It is very important to be aware of what goes on around us, especially in the social and political sphere.

However, I think that the act of choosing to be socially and politically conscious, and sometimes choosing to be an activist, advocate and even ally comes with a cost. No one tells you that this journey of advocacy and awareness, though an interesting and rewarding experience, can take a toll on one’s mental health and overall outlook on life.

I think that when you are constantly bombarded with gross and terrible news that affects your community, what used to shock you now becomes the norm and over time you become desensitized. It’s a terrible thing to acknowledge, but this desensitization often leads to an overall numbness, and sometimes to feelings of hopelessness that things will get better.

There is this continuous struggle between wanting to stay informed and taking a break, to keep the mental peace, even if it’s just for a little while. I struggle with this daily, and when confronted with the decision, I would never choose the break. I used to think that doing so was weak, because while people were experiencing things like revoked visas, deportation and police brutality, I was simply reading and talking about it.

I realize now that sometimes taking an information and media break, especially after this long and never-ending period of being exposed to terrible stories, is a coping mechanism that is used by many to take care of themselves.

Self-care is very important, and in this line of "duty" it becomes a necessity. Here are some tips and strategies to practice self-care as you take on the world one story or protest at a time.

Self-care is protest: My activism involves doing all that I can to make sure that people feel safe being their true self. A big part of our true selves does involve our emotions and feelings. Feelings of hopelessness, anger or feeling nothing at all are all valid.

Self-care to me is recognizing that my feelings and emotions are real and important, and that the choices I make to ensure that I am okay is activism.

Step away from social media and the news if you must: The news can become overwhelming, and it is okay to take breaks. I’ve often heard things about how there is something called the "real world" and that it does exist outside of our technology and media. All jokes aside, reading and learning about the real world is scary, and it wouldn’t hurt to take a break from social media and the news. That information will still be there if and when you choose to return, and this break might leave you feeling refreshed.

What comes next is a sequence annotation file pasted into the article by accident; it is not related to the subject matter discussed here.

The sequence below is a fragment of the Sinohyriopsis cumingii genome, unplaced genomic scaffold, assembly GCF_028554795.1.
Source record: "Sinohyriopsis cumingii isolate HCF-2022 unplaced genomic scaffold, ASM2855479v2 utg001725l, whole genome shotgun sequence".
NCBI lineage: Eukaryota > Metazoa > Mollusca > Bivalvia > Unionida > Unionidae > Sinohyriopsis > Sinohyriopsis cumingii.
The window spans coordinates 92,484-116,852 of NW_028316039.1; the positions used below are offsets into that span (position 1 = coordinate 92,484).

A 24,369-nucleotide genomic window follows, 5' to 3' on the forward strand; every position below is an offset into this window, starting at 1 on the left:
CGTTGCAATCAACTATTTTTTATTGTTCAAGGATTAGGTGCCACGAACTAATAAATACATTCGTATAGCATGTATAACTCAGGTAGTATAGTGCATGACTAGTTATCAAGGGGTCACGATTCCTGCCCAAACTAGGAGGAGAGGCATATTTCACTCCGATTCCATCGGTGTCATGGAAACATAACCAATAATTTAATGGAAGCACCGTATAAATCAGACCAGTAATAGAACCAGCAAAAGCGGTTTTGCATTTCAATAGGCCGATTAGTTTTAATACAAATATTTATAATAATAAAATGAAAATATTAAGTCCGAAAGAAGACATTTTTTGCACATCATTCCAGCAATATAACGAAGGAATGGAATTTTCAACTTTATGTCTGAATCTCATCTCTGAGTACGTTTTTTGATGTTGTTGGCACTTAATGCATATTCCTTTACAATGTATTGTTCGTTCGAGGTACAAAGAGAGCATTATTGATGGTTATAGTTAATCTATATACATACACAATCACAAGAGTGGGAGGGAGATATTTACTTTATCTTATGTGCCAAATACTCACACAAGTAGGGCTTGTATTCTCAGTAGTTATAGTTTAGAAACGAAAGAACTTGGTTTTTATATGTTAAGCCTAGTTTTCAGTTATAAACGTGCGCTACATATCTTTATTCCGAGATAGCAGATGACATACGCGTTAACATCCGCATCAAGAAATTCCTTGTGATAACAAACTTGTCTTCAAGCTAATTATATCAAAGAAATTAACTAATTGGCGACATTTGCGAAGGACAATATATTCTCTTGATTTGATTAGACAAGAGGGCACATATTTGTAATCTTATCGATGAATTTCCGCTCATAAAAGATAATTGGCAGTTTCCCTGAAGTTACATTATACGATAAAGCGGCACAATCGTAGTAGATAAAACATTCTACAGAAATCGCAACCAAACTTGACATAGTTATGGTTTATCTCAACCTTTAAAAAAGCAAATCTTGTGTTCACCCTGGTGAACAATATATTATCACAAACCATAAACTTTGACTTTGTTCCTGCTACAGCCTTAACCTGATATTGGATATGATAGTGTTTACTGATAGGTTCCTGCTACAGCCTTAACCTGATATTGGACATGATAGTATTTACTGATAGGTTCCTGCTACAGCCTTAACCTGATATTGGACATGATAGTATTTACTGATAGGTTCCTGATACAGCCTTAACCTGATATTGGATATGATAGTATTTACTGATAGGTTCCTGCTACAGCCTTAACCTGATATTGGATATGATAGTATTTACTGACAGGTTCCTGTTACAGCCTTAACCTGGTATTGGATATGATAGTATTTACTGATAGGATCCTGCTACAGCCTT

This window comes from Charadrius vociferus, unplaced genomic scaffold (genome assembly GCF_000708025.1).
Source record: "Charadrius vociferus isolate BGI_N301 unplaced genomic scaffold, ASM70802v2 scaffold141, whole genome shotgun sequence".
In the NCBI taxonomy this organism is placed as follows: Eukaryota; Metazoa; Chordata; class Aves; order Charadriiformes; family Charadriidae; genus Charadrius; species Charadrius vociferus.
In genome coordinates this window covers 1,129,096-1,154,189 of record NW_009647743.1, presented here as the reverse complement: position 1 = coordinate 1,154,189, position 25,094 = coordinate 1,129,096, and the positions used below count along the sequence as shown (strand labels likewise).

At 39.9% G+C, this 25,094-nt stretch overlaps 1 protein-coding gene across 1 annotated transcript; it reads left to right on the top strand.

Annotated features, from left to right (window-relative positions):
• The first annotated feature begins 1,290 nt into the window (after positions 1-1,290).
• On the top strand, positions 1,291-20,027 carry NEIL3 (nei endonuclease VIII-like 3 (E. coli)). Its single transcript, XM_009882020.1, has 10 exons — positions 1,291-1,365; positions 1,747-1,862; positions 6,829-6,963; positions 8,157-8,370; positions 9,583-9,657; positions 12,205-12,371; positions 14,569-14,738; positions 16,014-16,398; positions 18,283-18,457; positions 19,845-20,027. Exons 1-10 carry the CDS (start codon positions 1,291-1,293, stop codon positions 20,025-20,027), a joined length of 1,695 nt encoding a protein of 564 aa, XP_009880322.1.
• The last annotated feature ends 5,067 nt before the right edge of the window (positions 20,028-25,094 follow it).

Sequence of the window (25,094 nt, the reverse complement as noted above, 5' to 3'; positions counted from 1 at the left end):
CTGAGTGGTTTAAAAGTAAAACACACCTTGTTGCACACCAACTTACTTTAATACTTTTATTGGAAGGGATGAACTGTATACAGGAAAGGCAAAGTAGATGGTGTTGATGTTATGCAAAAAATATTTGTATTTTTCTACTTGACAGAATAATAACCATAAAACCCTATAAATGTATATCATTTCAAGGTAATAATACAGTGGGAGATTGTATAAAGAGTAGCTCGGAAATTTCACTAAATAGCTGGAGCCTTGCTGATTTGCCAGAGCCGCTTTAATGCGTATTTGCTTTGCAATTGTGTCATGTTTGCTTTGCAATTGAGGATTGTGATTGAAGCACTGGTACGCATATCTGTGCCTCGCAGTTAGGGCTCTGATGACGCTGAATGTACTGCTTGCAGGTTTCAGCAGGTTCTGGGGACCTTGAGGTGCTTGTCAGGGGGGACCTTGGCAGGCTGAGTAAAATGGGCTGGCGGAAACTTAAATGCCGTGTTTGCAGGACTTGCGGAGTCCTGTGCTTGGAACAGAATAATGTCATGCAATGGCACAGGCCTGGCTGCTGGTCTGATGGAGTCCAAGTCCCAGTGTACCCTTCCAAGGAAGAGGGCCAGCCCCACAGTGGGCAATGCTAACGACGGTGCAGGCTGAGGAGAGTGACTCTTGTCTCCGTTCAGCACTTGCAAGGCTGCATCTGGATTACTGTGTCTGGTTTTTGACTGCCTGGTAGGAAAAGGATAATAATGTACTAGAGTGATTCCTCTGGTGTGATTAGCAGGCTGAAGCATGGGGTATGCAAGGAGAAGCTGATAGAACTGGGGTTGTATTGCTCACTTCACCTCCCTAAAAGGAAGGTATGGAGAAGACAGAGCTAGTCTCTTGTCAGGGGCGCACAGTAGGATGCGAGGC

Focus on other things, no matter how frivolous: This idea that all news regarding the socio-political world is all we should consume and focus on is something that needs to be dismantled. While turning our attention to things like the rise and fall of memes such as "salt bae," and the twin millionaires growing inside the belly of Beyoncé, is a recognized privilege the many people that we read about and fight for cannot afford, sometimes it can be a good thing. It is okay to care about more than one thing at the same time, even though one may outweigh the other in terms of importance.

Choose your battles carefully; some things and people are not worth your time. I’ve learned the hard way that there is no need to argue about everything and argue with everyone. Realize that somethings and some people cannot be changed, and while this does seem like a sad and hopeless statement, it is true, and it will save you a lot of time and emotions.

Know that it is okay to not be able to change everything.

Turn to whatever makes you happy: For some people, their source of happiness is music, art, movies, friends, food. The word "self" is half of the word "self-care," so catering your routine to your needs is an essential part of it all. 

I'm still struggling to find a balance between getting involved, and making sure that I am not losing myself and my peace in the same process. Our mental health is important, and while these above steps won’t solve everything, or maybe even anything, they do help ease the process, even if it’s just a little bit. 

- Lilian Eghonghon Esene is a first year medical sciences student at Western.